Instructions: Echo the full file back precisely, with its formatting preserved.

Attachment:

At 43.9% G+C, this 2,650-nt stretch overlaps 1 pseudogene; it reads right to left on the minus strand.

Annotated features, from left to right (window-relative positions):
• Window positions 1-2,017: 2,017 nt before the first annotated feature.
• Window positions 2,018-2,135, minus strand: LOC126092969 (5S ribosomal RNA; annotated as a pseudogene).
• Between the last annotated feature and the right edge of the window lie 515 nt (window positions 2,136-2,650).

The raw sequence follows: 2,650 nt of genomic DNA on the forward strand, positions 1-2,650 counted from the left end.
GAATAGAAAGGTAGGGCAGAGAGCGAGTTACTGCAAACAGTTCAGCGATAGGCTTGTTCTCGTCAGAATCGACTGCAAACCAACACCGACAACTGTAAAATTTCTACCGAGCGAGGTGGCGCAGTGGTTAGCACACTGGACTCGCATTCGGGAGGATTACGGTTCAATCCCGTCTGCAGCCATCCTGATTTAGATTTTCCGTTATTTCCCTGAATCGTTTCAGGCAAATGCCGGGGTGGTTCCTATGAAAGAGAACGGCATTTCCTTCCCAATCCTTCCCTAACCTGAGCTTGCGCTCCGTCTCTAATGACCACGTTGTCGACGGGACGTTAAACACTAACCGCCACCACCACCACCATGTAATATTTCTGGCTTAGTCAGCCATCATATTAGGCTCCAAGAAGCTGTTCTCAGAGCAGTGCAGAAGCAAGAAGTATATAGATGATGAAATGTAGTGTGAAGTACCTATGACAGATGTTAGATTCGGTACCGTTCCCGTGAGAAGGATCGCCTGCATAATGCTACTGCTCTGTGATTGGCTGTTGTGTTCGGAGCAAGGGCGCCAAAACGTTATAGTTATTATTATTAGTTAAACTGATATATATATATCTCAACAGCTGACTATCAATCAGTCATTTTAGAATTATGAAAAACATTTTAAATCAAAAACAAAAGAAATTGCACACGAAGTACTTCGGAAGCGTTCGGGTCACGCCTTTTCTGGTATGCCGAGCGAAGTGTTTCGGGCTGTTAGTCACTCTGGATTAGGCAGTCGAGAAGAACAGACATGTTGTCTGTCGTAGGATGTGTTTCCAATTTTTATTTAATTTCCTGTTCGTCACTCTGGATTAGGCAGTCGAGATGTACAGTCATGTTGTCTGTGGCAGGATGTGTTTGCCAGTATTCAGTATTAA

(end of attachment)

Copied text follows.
At 43.9% G+C, this 2,650-nt stretch overlaps 1 pseudogene; it reads right to left on the minus strand.

Annotated features, from left to right (window-relative positions):
• Window positions 1-2,017: 2,017 nt before the first annotated feature.
• Window positions 2,018-2,135, minus strand: LOC126092969 (5S ribosomal RNA; annotated as a pseudogene).
• Between the last annotated feature and the right edge of the window lie 515 nt (window positions 2,136-2,650).

The raw sequence follows: 2,650 nt of genomic DNA on the forward strand, positions 1-2,650 counted from the left end.
GAATAGAAAGGTAGGGCAGAGAGCGAGTTACTGCAAACAGTTCAGCGATAGGCTTGTTCTCGTCAGAATCGACTGCAAACCAACACCGACAACTGTAAAATTTCTACCGAGCGAGGTGGCGCAGTGGTTAGCACACTGGACTCGCATTCGGGAGGATTACGGTTCAATCCCGTCTGCAGCCATCCTGATTTAGATTTTCCGTTATTTCCCTGAATCGTTTCAGGCAAATGCCGGGGTGGTTCCTATGAAAGAGAACGGCATTTCCTTCCCAATCCTTCCCTAACCTGAGCTTGCGCTCCGTCTCTAATGACCACGTTGTCGACGGGACGTTAAACACTAACCGCCACCACCACCACCATGTAATATTTCTGGCTTAGTCAGCCATCATATTAGGCTCCAAGAAGCTGTTCTCAGAGCAGTGCAGAAGCAAGAAGTATATAGATGATGAAATGTAGTGTGAAGTACCTATGACAGATGTTAGATTCGGTACCGTTCCCGTGAGAAGGATCGCCTGCATAATGCTACTGCTCTGTGATTGGCTGTTGTGTTCGGAGCAAGGGCGCCAAAACGTTATAGTTATTATTATTAGTTAAACTGATATATATATATCTCAACAGCTGACTATCAATCAGTCATTTTAGAATTATGAAAAACATTTTAAATCAAAAACAAAAGAAATTGCACACGAAGTACTTCGGAAGCGTTCGGGTCACGCCTTTTCTGGTATGCCGAGCGAAGTGTTTCGGGCTGTTAGTCACTCTGGATTAGGCAGTCGAGAAGAACAGACATGTTGTCTGTCGTAGGATGTGTTTCCAATTTTTATTTAATTTCCTGTTCGTCACTCTGGATTAGGCAGTCGAGATGTACAGTCATGTTGTCTGTGGCAGGATGTGTTTGCCAGTATTCAGTATTAA